by Leonard Shapiro

Peter Hitchen always did have a penchant for moving dirt with those sturdy Tonka trucks and bulldozers as a little boy, perhaps a portent of things to come for a man who now makes his living with the same old playthings, only bigger.

Hitchen, who’s Middleburg businesses, Tilton Enterprises and Big Ass Cans, are based on Hamilton St., also has had a lifelong love affair with boats. In the early years of his business, he supplemented his Tilton income by signing up as a Coast Guard-licensed captain or mate on fishing boats based in places like Venezuela and Costa Rica.  More on that later.

 

Hitchen’s late father, also Peter, was a well-known Maryland horseman who worked as an executive for the F.O. Day Company in Rockville, a paving and excavating firm. When his son graduated from Washington College in Chestertown, Md. with a degree in history, he joined his father’s firm, initially working as a heavy machine operator.

Ever since he could reach the brake and accelerator pedals as a young teenager, he had handled and even repaired all manner of tractors and other machinery at his mother’s Leesburg family farm. At F.O. Day, he worked his way up to assistant project manager before deciding that “if I was going to work that hard, I’d rather work for myself.”

In 1997, he started Tilton, named for his late mother, Nancy Tilton Orme. Peter had also done his share of riding growing up, and was a frequent competitor at horse shows all around the Middleburg area—Upperville, Foxcroft, Warrenton and Philomont, among others. He always remembered that “the rings were always kind of junky. There were puddles, the ground was uneven and approaches to the jumps were not great.”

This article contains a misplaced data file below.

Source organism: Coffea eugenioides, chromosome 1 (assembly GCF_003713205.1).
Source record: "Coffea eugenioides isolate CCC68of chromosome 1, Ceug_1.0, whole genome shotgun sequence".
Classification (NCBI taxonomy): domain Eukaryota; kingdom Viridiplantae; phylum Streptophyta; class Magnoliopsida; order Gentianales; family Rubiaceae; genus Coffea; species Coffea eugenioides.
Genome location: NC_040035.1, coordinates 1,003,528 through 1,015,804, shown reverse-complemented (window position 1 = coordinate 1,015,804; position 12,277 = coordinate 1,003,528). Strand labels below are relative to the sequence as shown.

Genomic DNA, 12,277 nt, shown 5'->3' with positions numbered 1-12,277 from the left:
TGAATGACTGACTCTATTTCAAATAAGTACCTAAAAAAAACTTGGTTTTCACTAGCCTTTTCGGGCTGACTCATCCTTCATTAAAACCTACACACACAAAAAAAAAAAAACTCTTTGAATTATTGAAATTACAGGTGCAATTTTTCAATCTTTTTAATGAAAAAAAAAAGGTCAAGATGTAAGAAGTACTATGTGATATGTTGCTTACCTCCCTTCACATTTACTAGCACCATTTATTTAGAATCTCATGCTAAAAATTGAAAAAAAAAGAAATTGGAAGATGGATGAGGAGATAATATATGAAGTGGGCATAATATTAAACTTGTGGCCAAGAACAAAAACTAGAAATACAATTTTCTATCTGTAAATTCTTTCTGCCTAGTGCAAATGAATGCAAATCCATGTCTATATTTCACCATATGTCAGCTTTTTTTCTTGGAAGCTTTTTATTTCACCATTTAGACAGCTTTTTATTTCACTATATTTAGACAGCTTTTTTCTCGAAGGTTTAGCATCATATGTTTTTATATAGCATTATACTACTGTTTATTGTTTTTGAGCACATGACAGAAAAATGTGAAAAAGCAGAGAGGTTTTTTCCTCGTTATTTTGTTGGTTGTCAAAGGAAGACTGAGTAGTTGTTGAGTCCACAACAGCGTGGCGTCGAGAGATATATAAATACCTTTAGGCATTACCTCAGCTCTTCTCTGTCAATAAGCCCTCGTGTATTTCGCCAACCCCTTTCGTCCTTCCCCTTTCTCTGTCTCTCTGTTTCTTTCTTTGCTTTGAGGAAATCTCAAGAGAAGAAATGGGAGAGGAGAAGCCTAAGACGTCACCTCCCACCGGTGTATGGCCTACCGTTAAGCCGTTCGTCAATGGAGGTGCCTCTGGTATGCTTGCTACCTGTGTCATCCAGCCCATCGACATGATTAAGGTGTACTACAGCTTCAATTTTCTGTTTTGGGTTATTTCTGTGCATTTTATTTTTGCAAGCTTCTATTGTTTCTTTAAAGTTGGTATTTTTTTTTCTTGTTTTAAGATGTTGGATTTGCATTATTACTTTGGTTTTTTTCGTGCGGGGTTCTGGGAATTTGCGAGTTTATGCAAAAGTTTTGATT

And so, his initial goal with his new company was to offer his services as a renovator of riding rings, at horse shows or private training facilities on local farms. 

“I created my own method of grading them so they’d drain properly and not wash out,” he said. “I just kind of figured it out. I did about 95 percent of the work myself. I’d rent the machinery—a bulldozer, roller and a track loader—and just went to work.”

Three years later, a nasty economic downturn put his business in some jeopardy, but Hitchen’s lifelong love of boats came to the rescue. His father had taken him on a fishing trip out of Ocean City when Peter was 10, and the sight of a magnificent blue marlin exploding out of the water made a huge impression on the boy. The marlin had been hooked, and so had Peter Hitchen.

The first summer he could legally drive he made it down to Lewes, Delaware on the Eastern Shore and got a job working on a head boat. That eventually led to stints as a mate and as a boat captain, and that’s how he supplemented his Tilton income and, pardon the expression, managed to stay financially afloat.

The business has grown exponentially over the years and Hitchen and his crews now do all manner of excavating, grading, pond building and land clearing. Two years ago, he started a second company he called Big Ass Cans, which handles those huge, roll-off construction dumpsters. He started out with 16 and now has 62 at construction sites, farms or private homes.

They’re all painted purple, because the company also donates some of its revenue to cancer research. His mother died from cancer and purple symbolizes cancer survival.  His company sends between $250 to $500 a month to various childhood cancer research organizations based on how many dumpsters are being rented out.

And why the slightly risqué “Big Ass Cans”?

Hitchen was on a quail-hunting trip in Oklahoma with some buddies a few years ago and one of them, Alex Vogel, the husband of state senator Jill Vogel, came up with that terribly apt description for the oversized dumpsters. Two days later, they were all having lunch in a restaurant when Hitchen looked up on the ceiling and noticed they were being cooled by “Big Ass Fans.”

“It had a jackass logo on it so I figured that was a good sign,” Hitchen said.

Those dumpsters came in quite handy this past winter, when Hitchen was contracted by the Town of Middleburg to remove 40 inches of snow that fell on the village during the Blizzard of 2016. Within three days, and an around-the-clock effort, the entire town was out from under and back in business. 

“I love working in this community,” Hitchen said. “So far we’ve survived two recessions. You don’t grow up somewhere and get away with doing crummy work. I couldn’t do it without all my guys. I’ve got a great bunch of people working for me. And I love to see people happy.”  

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